The question can take any number of forms and touches upon an infinite number of issues, since the authority of the government extends across virtually all areas of life, and that authority is something upon which most people are highly dependent. Social security, health care, welfare, crime, education, discrimination, individual rights (!), foreign relations, defense, crisis management, environmental protection, consumer protection, transportation, labor rights, economic stability, and on and on and on.

It is impossible to convincingly answer questions of this sort, because the very radicalism of the liberal proposal prevents even the most visionary revolutionary from imagining the totality of the change. One is caught between the temptation of side-stepping such questions, exasperated by the inquirers willingness to have an established coercive power in their lives, on the one hand, and the rather depressing compulsion to attempt to address all of their concerns, while insisting that one is not (somehow) an anti-social reactionary, on the other.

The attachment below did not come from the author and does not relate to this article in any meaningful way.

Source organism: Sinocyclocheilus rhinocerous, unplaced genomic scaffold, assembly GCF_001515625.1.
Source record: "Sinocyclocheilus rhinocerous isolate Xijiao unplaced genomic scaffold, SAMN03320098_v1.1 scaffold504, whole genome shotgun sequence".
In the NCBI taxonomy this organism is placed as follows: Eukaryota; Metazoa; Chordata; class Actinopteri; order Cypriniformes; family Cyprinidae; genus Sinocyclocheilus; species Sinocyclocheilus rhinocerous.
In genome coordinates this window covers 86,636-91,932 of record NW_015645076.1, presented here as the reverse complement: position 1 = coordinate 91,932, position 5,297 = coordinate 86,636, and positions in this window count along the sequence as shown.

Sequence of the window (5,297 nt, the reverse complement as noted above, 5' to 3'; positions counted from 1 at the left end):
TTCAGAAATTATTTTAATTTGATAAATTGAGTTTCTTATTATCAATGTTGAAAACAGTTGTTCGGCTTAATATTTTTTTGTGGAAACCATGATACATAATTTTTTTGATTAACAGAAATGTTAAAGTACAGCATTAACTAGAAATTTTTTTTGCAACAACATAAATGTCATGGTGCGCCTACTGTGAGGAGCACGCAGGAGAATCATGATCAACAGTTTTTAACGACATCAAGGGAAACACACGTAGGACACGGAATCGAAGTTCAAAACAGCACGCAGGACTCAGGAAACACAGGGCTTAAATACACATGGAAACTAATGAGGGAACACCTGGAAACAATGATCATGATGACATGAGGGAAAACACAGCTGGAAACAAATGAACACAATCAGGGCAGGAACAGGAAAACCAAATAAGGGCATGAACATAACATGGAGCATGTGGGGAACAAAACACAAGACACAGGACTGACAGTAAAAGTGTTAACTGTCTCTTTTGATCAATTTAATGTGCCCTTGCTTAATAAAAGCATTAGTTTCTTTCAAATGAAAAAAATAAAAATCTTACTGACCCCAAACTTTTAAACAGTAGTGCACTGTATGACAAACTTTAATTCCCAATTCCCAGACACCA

The various labels within the movement are problematic, as well, with the term “anarchism” being obviously the most troublesome. For better or worse, the term is associated with gleeful chaos and destruction of apocalyptic proportions. This is a perhaps not entirely unjustified development, because those who describe themselves as anarchists too often tend to an atomistic individualism that shuns the development of norms and which, somewhat understandably, provokes convulsions at the very suggestion of cooperative action. Unsurprisingly, the doubtful are not much comforted by the assurance that there are socialist anarchists, as well.